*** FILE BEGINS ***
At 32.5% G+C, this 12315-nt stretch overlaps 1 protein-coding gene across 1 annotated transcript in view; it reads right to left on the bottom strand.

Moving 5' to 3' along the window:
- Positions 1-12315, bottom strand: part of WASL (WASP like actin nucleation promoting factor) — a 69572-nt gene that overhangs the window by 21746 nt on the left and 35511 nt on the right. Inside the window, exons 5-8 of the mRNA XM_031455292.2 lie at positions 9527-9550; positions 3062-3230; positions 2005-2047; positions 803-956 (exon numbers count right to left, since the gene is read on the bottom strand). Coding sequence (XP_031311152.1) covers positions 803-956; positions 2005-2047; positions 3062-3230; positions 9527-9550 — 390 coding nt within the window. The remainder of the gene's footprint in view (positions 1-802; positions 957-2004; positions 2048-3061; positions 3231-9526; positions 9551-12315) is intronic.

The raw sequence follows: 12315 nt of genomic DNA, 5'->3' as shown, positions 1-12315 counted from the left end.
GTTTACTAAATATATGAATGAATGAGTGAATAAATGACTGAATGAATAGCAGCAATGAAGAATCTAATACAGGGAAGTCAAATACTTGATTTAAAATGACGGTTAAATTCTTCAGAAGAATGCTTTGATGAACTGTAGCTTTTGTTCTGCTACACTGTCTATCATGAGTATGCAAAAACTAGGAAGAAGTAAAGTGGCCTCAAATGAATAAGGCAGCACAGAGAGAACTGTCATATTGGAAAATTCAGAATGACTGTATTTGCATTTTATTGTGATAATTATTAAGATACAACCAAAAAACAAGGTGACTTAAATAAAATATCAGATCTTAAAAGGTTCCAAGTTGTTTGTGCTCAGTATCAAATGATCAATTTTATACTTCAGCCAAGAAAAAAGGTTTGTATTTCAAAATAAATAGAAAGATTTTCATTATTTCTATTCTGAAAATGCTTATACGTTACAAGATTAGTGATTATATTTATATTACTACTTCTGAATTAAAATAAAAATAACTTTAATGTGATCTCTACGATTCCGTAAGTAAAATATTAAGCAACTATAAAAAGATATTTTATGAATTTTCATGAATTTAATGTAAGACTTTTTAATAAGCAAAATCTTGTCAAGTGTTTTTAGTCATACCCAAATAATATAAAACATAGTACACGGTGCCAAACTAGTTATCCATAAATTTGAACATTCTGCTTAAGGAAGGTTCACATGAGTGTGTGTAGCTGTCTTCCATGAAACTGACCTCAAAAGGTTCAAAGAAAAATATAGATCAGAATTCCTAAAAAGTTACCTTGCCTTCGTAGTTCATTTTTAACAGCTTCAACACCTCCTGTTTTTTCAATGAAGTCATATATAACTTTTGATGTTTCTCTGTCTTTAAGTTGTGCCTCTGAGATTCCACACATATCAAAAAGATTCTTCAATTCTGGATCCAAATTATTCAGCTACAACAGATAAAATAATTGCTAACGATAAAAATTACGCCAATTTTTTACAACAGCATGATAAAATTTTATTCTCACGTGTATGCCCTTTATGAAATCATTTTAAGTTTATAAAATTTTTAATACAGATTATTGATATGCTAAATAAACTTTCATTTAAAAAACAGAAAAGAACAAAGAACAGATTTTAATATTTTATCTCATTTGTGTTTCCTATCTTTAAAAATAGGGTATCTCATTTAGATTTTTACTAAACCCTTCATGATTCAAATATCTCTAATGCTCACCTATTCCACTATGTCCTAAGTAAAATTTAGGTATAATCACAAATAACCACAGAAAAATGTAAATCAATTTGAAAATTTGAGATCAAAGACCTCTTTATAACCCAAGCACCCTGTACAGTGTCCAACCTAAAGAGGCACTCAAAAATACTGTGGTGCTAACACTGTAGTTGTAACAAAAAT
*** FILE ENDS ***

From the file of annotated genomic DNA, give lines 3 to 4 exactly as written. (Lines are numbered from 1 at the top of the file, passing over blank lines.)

- Positions 1-12315, bottom strand: part of WASL (WASP like actin nucleation promoting factor) — a 69572-nt gene that overhangs the window by 21746 nt on the left and 35511 nt on the right. Inside the window, exons 5-8 of the mRNA XM_031455292.2 lie at positions 9527-9550; positions 3062-3230; positions 2005-2047; positions 803-956 (exon numbers count right to left, since the gene is read on the bottom strand). Coding sequence (XP_031311152.1) covers positions 803-956; positions 2005-2047; positions 3062-3230; positions 9527-9550 — 390 coding nt within the window. The remainder of the gene's footprint in view (positions 1-802; positions 957-2004; positions 2048-3061; positions 3231-9526; positions 9551-12315) is intronic.

The raw sequence follows: 12315 nt of genomic DNA, 5'->3' as shown, positions 1-12315 counted from the left end.